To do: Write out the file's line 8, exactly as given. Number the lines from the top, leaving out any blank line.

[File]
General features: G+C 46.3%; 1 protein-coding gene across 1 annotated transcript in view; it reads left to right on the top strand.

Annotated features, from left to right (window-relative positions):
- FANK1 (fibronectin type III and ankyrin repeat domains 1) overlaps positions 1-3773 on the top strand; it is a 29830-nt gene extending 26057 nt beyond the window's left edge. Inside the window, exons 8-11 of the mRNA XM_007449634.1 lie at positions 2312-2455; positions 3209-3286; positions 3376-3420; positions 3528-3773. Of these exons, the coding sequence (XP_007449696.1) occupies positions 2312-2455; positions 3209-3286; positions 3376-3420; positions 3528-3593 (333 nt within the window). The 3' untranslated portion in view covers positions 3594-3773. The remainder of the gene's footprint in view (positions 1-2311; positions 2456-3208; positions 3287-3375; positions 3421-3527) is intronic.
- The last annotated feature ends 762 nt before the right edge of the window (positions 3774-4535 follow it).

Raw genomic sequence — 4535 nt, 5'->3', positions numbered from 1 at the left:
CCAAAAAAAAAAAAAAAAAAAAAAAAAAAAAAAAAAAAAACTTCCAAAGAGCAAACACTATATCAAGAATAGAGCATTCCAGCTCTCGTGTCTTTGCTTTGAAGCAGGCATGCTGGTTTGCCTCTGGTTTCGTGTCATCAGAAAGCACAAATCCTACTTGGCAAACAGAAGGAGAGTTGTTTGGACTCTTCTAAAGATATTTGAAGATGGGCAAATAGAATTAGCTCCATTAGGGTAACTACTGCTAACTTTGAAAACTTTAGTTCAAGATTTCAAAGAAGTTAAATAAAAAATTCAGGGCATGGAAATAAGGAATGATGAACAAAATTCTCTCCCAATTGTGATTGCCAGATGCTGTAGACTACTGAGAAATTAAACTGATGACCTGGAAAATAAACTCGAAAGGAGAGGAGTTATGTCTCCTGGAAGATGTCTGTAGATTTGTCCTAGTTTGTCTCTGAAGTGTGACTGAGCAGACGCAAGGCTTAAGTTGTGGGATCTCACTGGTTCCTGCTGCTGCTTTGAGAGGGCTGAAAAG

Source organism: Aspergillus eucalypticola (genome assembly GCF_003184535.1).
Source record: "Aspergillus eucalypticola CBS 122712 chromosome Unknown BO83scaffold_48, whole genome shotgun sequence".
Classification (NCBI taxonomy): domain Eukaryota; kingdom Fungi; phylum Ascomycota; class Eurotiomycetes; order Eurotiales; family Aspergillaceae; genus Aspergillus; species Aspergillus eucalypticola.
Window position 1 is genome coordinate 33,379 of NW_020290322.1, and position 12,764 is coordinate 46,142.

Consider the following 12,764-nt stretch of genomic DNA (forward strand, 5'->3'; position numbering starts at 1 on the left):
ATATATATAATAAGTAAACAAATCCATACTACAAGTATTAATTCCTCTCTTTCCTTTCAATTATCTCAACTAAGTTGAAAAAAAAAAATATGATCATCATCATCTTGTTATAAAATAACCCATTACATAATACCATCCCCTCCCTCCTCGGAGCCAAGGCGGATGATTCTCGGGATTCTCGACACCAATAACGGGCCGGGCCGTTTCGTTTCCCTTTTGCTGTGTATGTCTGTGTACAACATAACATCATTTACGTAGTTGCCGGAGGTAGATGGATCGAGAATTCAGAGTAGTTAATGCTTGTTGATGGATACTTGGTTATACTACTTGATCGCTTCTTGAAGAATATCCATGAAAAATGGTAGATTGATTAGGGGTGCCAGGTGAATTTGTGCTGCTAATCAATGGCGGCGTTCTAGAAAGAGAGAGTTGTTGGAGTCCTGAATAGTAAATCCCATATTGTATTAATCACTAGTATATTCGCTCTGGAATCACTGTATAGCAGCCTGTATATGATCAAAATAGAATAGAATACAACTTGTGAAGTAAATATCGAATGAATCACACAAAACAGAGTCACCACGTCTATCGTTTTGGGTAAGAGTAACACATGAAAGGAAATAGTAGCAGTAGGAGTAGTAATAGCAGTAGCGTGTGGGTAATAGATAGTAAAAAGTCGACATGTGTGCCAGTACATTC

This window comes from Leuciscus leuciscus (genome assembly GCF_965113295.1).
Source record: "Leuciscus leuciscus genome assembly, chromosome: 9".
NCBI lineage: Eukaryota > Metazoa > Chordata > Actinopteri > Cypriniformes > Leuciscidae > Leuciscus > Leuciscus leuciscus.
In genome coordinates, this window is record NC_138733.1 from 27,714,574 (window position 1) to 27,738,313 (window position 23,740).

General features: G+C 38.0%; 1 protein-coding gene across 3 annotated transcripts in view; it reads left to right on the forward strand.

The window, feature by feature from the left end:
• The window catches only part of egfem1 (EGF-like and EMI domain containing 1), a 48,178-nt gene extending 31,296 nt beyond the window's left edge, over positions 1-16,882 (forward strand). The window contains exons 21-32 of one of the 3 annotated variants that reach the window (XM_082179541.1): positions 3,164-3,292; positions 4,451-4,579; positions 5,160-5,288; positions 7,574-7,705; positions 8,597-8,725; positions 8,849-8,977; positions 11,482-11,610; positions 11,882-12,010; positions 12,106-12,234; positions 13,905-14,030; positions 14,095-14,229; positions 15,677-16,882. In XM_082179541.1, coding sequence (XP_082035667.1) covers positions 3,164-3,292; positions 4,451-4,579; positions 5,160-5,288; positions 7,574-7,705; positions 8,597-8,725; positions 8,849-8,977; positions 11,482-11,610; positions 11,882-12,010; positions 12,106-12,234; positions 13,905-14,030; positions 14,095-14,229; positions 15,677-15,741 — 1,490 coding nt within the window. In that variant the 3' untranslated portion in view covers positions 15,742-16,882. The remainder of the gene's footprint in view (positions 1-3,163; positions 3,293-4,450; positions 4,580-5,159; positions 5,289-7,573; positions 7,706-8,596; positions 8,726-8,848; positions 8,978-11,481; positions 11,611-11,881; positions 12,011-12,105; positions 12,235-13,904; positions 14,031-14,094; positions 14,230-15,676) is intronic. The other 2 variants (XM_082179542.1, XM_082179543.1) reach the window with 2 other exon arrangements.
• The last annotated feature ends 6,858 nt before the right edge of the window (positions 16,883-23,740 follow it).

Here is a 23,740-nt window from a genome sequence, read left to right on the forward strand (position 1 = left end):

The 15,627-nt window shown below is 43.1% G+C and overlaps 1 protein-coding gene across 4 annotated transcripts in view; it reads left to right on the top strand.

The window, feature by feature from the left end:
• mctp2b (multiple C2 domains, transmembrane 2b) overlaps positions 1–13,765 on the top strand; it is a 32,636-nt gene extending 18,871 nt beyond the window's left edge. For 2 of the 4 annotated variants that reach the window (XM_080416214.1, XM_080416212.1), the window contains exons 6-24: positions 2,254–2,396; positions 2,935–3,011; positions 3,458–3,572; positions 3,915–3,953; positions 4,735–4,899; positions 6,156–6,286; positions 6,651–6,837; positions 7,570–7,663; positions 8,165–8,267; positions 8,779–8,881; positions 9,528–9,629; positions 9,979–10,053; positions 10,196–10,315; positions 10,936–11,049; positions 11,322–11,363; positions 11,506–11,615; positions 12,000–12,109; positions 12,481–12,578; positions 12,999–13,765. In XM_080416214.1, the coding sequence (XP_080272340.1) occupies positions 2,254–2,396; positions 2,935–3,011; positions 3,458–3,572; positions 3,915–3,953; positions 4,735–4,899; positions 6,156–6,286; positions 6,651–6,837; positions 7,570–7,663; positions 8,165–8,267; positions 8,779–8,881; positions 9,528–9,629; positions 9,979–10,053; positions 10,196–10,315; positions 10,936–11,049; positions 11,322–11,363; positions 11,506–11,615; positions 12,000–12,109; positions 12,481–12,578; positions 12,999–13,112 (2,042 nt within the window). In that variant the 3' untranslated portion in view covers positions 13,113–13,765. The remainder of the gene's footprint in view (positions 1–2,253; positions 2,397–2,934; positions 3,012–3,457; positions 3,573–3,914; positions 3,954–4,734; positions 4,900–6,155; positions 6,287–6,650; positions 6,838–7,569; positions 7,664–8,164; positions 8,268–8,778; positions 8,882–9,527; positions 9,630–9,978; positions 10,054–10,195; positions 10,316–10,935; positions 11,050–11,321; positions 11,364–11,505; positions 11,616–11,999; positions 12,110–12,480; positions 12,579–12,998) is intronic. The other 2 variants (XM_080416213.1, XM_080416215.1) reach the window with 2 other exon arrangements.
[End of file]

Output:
Source record: "Aspergillus eucalypticola CBS 122712 chromosome Unknown BO83scaffold_48, whole genome shotgun sequence".